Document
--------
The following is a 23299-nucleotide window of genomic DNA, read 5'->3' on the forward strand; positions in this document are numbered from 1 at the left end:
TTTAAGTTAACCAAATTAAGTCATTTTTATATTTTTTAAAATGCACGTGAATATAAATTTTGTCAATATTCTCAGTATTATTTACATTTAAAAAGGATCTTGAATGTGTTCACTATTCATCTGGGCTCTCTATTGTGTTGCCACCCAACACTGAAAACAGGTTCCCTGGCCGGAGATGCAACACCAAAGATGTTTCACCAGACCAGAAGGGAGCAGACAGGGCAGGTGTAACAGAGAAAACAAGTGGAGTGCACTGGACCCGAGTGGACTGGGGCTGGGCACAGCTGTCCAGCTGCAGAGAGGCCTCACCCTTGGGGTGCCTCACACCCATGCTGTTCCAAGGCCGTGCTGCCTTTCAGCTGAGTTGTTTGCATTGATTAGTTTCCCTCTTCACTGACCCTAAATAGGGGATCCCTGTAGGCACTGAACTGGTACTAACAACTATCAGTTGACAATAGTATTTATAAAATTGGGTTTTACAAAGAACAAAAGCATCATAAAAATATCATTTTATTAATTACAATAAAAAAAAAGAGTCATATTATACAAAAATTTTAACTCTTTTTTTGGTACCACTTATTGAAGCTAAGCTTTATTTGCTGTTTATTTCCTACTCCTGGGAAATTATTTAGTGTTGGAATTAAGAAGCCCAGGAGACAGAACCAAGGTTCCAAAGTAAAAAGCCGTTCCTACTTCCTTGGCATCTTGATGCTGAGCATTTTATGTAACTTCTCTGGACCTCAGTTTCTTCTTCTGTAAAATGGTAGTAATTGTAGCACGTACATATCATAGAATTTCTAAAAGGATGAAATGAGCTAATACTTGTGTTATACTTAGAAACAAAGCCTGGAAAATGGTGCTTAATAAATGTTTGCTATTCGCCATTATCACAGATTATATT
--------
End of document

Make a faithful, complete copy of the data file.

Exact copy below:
The following is a 23299-nucleotide window of genomic DNA, read 5'->3' on the forward strand; positions in this document are numbered from 1 at the left end:
TTTAAGTTAACCAAATTAAGTCATTTTTATATTTTTTAAAATGCACGTGAATATAAATTTTGTCAATATTCTCAGTATTATTTACATTTAAAAAGGATCTTGAATGTGTTCACTATTCATCTGGGCTCTCTATTGTGTTGCCACCCAACACTGAAAACAGGTTCCCTGGCCGGAGATGCAACACCAAAGATGTTTCACCAGACCAGAAGGGAGCAGACAGGGCAGGTGTAACAGAGAAAACAAGTGGAGTGCACTGGACCCGAGTGGACTGGGGCTGGGCACAGCTGTCCAGCTGCAGAGAGGCCTCACCCTTGGGGTGCCTCACACCCATGCTGTTCCAAGGCCGTGCTGCCTTTCAGCTGAGTTGTTTGCATTGATTAGTTTCCCTCTTCACTGACCCTAAATAGGGGATCCCTGTAGGCACTGAACTGGTACTAACAACTATCAGTTGACAATAGTATTTATAAAATTGGGTTTTACAAAGAACAAAAGCATCATAAAAATATCATTTTATTAATTACAATAAAAAAAAAGAGTCATATTATACAAAAATTTTAACTCTTTTTTTGGTACCACTTATTGAAGCTAAGCTTTATTTGCTGTTTATTTCCTACTCCTGGGAAATTATTTAGTGTTGGAATTAAGAAGCCCAGGAGACAGAACCAAGGTTCCAAAGTAAAAAGCCGTTCCTACTTCCTTGGCATCTTGATGCTGAGCATTTTATGTAACTTCTCTGGACCTCAGTTTCTTCTTCTGTAAAATGGTAGTAATTGTAGCACGTACATATCATAGAATTTCTAAAAGGATGAAATGAGCTAATACTTGTGTTATACTTAGAAACAAAGCCTGGAAAATGGTGCTTAATAAATGTTTGCTATTCGCCATTATCACAGATTATATT